Selling hundreds of millions of copies, Jerry B Jenkins and Tim LaHaye wrote 16 books, produced four films and even had video games and other spin-offs. The stories produced vast interest in the idea that Jesus' return is close.
LaHaye said, "Oh, it's true. I'm expecting the Lord. In fact, my wife and I have enjoyed almost 60 years of wedded bliss. We've had a wonderful marriage because we were both Christians and committed to God to begin with, and we'd like to see it perpetuated in the Millennium without interruption, be taken up in the Rapture."
This last point is a key to understanding why so many Christians now seem obsessed with the end times. So-called 'rapture theology' was developed in the 19th Century by a British clergyman called John Nelson Darby. Darby's suggestion, based on a passage in 1 Thessalonians (which actually means the opposite of what Darby claimed it meant), was that Christians would be 'raptured' to heaven before the end of the world.
This was merely the tip of the iceberg of his 'dispensationalist' theology, which proclaimed God deals with humanity in different ways throughout time. Dispensationalism was popularised in America via the Scofield Reference Bible. Rapture theology is now incredibly popular, despite being a recent invention. Into this febrile environment, predictions of the imminent return of Jesus are given vast amounts of attention.
The Bible itself is remarkably quiet on the issue. Although Scripture offers some hints as to when and how Jesus might return, there are no definitive answers. Matthew 24 sees Jesus proclaim that, "about that day and hour no one knows, neither the angels of heaven, nor the Son, but only the Father." However, many theologians argue this passage primarily refers to the destruction of Temple and Jerusalem in AD 70, rather than the Second Coming. Treating the Bible as if it's a fortune teller is to profoundly misread it. It isn't giving us precise dates and times and locations for what will happen in the future. Of course Daniel, Revelation and other apocolyptic literature is an important part of the Biblical canon, but we must read it with care, as evangelical theologian Ian Paul writes here.
Even if end times predictions turn out to be incorrect they're harmless enough, though, aren't they? Well, no.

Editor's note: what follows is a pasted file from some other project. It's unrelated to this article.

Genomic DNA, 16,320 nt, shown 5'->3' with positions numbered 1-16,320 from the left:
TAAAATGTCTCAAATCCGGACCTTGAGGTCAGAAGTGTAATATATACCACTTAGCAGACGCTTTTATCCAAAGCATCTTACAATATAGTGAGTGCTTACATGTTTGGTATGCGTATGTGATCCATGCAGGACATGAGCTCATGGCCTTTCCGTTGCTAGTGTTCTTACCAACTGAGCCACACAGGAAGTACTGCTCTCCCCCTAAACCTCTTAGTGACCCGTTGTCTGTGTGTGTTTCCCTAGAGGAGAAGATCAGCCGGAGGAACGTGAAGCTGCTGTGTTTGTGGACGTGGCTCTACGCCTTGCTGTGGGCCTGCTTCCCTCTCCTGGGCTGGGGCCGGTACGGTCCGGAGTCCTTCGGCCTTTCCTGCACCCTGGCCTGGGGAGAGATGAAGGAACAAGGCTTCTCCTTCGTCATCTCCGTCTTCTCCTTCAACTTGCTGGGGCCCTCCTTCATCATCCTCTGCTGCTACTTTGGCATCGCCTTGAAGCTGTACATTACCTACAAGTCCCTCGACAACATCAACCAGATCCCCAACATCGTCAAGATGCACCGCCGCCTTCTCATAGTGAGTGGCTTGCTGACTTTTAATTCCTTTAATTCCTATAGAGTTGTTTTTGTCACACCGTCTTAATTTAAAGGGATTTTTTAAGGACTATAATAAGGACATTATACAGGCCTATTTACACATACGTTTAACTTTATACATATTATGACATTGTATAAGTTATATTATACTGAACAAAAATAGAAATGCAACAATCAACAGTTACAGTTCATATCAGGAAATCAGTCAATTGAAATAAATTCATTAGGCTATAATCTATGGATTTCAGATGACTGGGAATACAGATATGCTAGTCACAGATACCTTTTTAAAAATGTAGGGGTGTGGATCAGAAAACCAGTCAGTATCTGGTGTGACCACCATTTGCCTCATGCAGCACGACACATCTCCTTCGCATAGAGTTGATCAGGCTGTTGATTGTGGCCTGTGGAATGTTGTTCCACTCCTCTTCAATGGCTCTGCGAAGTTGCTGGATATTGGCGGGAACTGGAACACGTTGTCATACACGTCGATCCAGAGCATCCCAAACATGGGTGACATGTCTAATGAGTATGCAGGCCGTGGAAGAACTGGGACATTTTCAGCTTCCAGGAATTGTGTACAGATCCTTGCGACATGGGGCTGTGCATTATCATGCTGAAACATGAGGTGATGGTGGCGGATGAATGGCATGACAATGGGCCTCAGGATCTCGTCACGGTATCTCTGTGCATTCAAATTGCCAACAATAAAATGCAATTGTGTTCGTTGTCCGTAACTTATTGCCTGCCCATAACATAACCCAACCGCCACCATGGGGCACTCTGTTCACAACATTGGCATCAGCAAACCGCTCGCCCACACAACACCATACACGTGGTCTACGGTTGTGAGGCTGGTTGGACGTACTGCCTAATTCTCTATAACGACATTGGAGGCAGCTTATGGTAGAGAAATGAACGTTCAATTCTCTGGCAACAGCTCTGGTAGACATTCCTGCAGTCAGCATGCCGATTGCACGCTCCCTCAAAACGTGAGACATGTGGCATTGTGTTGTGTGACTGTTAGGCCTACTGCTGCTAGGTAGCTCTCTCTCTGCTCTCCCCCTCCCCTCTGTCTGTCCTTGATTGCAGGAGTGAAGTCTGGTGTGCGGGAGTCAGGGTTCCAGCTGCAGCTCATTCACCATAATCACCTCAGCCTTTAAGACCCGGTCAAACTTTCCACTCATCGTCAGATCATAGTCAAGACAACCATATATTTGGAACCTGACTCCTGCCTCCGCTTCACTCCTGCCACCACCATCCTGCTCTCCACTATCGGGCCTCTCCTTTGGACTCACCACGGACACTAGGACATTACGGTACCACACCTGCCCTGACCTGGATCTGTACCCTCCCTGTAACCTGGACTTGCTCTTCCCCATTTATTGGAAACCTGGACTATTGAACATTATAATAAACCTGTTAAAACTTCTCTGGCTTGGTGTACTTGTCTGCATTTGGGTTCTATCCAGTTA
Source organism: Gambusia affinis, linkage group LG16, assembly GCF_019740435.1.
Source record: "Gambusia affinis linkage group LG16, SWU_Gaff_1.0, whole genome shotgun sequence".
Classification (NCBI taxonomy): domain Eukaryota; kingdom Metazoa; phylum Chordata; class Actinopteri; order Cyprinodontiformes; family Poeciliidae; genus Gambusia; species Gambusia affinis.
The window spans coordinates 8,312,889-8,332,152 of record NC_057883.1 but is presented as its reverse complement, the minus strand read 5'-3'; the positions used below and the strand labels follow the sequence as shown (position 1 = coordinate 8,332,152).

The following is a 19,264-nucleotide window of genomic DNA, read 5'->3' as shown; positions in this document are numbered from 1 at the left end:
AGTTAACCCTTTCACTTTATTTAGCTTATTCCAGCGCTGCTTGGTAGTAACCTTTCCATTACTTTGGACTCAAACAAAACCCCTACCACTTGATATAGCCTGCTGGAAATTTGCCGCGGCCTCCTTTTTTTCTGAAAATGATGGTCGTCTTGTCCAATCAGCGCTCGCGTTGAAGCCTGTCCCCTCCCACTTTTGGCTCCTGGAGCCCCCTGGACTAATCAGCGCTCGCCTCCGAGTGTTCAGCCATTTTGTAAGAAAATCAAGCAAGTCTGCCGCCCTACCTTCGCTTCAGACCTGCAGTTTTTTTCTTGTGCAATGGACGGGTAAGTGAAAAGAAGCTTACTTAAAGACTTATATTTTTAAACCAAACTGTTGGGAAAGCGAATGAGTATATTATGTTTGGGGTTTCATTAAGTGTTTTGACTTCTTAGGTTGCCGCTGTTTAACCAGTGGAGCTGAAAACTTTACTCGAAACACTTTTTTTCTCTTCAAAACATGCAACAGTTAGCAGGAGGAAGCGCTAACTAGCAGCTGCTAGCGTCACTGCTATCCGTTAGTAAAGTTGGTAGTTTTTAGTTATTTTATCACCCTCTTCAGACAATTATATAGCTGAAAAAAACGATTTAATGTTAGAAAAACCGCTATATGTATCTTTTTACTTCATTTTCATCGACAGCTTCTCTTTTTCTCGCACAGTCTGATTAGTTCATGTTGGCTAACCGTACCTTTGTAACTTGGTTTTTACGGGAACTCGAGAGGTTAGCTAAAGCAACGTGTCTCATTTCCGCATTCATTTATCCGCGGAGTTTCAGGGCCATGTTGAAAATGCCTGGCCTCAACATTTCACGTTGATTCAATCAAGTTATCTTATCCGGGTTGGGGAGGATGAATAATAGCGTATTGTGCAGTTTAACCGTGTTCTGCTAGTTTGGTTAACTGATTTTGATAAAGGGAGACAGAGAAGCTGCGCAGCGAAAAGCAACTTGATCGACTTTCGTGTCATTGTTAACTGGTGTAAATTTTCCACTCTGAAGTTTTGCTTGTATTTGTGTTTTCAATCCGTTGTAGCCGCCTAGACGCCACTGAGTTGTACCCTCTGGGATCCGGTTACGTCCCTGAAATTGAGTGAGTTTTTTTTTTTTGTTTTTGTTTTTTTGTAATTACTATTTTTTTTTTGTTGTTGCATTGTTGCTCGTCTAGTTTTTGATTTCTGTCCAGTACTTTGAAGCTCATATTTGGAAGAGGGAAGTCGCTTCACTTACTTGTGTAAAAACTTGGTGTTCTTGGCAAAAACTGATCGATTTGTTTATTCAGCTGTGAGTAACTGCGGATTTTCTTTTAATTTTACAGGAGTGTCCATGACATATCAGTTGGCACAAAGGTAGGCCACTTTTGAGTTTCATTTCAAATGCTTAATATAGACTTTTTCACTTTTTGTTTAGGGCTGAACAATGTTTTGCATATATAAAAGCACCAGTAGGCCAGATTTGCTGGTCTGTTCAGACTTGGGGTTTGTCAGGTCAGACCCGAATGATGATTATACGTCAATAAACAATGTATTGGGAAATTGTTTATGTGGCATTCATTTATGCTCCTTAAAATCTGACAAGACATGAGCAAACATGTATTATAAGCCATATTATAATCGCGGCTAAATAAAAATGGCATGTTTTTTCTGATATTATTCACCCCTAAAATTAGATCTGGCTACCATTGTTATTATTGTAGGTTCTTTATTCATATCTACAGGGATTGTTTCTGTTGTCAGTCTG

First, these proclamations of Jesus' return inevitably end in disappointment. That disappointment could lead to many people who have a genuine faith in Jesus falling away.
Second, history shows an unfulfilled prediction of the end times can lead to heretical groups springing up. The groundwork for the development of the Jehovah's Witnesses was laid by the 'Great Disappointment' of 1844, when Baptist preacher William Miller had predicted the return of Jesus, for example.
Another reason end times obsession is a bad idea is that over-interpreting contemporary geopolitical events does more than just make us look silly – it makes the Gospel look untrustworthy. During the Cold War, some Christians thought various Soviet leaders were 'the antichrist.' After the fall of the USSR, those predictions looked foolish. Some have focused on Saddam Hussein, Osama Bin Laden or even Barack Obama as the antichrist. Time and again, these absurd proclamations have been proven to be what they are – nonsense. The Gospel has surely been harmed by these outlandish statements – we should run away from such speculation.
The final reason to be wary of a preoccupation with the end times is that it takes away focus from what we should be doing. Wouldn't it be better for Christians to forget all the guesswork and decoding of the things which Jesus didn't reveal to us, and instead spend our time carrying out the instructions that He did make clear? Carrying out the Great Commission and following the Great Commandment is a far more Christian way of spending our days than speculating on the latest arcane interpretation of Scripture.